China’s Reputation Challenged By Perceptions Of Low-Quality Projects And Products In Ethiopia
One of the most striking elements of the discourse about China in Ethiopia is how official governmental narratives highlight the impressive scale of Chinese projects, whether major infrastructure construction of roads and railways or the import of essential goods like vaccines, phones, and clothing, while popular narratives often underline the low quality of these projects and products.
The Ethiopian government often says China’s economic involvement in Ethiopia facilitates the country’s development. Indeed as of 2019, China remained the largest source of foreign investment in Ethiopia. The Chinese government also accounts for almost half of Ethiopia’s external debt, estimated at about 13.7 billion US dollars. Much of this debt is concentrated in major infrastructure projects which are also symbols of Ethiopia’s development, such as the Addis-Djibouti railway. China-Ethiopia trade has also dramatically increased over the past two decades, with Chinese exports to Ethiopia estimated at US dollars 2.37 billion in 2019.
Skeptical Ethiopian public opinion
In contrast to the official praise, the Ethiopian public is often critical about the quality of these projects, as well as Chinese products sold in Ethiopia.
A popular commentary written by a commentator under the pseudonym of Lalibela, for instance, discusses a Chinese road infrastructure project connecting Gashena to the historic city of Lalibela in Amhara region, known for its underground churches. The project started eight years ago, but has yet to be completed. During that period, the road has already required multiple repairs, suggesting substandard construction. The author of the post suggests that officials and the community should not remain silent when the quality of the road construction keeps deteriorating. The author includes photos showing a collapsed bridge that was part of the road project.
Signature Chinese infrastructure projects, such as the light rail, an overground metro system launched in Addis Ababa in 2015, have also attracted significant scrutiny. BBN media, an online media outlet, argues that the construction of the Light Rail was rushed for the 2015 national election, and that the quality of services has been deteriorating over the years. in the story, passengers complain about the trains being increasingly out of service, as well as about common service interference from car crashes and power outages. Although the actual services are provided by Ethiopians, the public association of this project is linked to China and Chinese loans.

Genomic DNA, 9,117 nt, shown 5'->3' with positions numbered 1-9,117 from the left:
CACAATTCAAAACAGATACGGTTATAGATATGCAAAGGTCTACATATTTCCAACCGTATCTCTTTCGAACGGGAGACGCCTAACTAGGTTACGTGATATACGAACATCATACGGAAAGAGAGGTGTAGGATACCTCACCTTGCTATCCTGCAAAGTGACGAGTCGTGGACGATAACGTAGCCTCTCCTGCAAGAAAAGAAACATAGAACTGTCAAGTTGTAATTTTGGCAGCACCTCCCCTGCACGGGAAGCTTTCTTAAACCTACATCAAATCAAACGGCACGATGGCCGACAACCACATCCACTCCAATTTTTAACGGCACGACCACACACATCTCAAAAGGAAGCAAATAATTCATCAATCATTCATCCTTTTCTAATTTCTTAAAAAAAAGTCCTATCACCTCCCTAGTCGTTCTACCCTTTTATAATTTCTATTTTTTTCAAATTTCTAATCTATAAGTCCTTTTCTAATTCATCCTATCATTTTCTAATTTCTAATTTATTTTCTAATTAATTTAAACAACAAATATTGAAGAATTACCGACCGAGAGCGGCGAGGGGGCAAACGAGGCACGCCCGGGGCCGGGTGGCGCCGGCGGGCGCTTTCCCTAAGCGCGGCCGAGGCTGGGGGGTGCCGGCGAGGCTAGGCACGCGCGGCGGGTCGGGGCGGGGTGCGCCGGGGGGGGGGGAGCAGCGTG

In a feature story about the Light Rail published by BBC Amharic and widely discussed online, passengers complain about delays up to 45 minutes and abrupt stops on their journeys due to breakdowns. The story highlights the maintenance challenges of Light Rail trains. According to an Ethiopian train driver, only half of the original trains are currently operational due to missing spare parts that are difficult to source from China. In the story, the communication director for the Ethiopian Railways Corporation claims that 20–28 trains are ready for service every day but that not all trains can function at full capacity. He also acknowledges that the provision of spare parts was not part of the original contract signed with the Chinese counterparts.